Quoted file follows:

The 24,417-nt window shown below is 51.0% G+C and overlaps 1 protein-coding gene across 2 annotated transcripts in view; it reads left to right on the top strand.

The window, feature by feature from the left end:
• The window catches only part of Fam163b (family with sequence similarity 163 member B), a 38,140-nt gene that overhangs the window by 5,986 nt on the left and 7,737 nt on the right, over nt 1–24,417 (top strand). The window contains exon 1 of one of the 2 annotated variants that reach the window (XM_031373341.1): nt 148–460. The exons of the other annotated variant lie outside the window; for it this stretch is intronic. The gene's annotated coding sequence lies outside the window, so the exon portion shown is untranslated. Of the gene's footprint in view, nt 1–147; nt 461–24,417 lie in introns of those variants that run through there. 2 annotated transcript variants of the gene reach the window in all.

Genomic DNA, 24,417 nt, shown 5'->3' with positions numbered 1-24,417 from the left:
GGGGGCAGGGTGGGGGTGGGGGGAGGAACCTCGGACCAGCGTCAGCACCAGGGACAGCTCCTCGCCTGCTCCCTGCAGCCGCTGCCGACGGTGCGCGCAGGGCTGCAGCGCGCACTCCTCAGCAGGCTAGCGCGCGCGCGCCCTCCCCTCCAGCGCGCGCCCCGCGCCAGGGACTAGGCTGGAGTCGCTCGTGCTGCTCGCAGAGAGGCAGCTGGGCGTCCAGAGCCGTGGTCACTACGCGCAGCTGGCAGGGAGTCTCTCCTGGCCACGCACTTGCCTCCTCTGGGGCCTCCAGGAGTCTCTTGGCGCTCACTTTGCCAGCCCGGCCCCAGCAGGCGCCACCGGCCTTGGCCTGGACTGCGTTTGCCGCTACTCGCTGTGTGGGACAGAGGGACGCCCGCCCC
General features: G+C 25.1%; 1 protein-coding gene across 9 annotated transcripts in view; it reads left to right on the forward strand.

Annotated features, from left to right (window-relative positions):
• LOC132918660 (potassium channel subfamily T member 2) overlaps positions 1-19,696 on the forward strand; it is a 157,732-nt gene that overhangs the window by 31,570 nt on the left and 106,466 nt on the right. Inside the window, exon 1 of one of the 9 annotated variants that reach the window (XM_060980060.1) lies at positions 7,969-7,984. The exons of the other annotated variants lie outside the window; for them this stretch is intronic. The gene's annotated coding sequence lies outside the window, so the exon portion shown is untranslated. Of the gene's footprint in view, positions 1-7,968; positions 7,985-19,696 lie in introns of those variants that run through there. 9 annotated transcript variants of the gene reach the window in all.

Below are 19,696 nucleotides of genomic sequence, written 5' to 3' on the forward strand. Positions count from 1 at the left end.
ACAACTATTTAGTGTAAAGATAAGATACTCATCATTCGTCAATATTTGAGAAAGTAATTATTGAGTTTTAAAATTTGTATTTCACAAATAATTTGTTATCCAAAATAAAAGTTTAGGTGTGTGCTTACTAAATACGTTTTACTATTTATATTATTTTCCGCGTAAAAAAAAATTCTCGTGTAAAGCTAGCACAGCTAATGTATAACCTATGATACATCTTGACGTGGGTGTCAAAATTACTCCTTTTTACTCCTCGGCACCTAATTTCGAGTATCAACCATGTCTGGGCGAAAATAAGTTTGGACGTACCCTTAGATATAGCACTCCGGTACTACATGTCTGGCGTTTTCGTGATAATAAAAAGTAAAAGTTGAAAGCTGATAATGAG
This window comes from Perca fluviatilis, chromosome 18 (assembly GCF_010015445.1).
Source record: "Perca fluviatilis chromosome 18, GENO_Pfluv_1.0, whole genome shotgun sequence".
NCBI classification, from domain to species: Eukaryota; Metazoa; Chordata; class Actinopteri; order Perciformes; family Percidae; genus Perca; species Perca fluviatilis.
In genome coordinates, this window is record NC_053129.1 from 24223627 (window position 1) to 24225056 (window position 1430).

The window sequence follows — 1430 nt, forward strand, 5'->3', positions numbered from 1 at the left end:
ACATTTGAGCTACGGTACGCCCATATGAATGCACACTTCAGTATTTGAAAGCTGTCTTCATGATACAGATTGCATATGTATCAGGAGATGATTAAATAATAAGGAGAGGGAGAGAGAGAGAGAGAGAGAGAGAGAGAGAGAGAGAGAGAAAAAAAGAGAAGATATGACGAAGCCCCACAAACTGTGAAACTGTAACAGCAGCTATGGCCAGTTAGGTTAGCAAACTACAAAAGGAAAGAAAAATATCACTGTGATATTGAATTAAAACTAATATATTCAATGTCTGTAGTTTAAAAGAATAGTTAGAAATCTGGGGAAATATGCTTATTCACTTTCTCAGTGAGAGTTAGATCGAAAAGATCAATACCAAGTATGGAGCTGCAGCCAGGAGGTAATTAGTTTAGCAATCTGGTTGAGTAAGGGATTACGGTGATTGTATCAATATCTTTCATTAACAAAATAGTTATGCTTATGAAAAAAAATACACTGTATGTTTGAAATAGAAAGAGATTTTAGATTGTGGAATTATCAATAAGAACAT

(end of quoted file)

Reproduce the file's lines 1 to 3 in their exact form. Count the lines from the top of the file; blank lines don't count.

The 24,417-nt window shown below is 51.0% G+C and overlaps 1 protein-coding gene across 2 annotated transcripts in view; it reads left to right on the top strand.

The window, feature by feature from the left end:
• The window catches only part of Fam163b (family with sequence similarity 163 member B), a 38,140-nt gene that overhangs the window by 5,986 nt on the left and 7,737 nt on the right, over nt 1–24,417 (top strand). The window contains exon 1 of one of the 2 annotated variants that reach the window (XM_031373341.1): nt 148–460. The exons of the other annotated variant lie outside the window; for it this stretch is intronic. The gene's annotated coding sequence lies outside the window, so the exon portion shown is untranslated. Of the gene's footprint in view, nt 1–147; nt 461–24,417 lie in introns of those variants that run through there. 2 annotated transcript variants of the gene reach the window in all.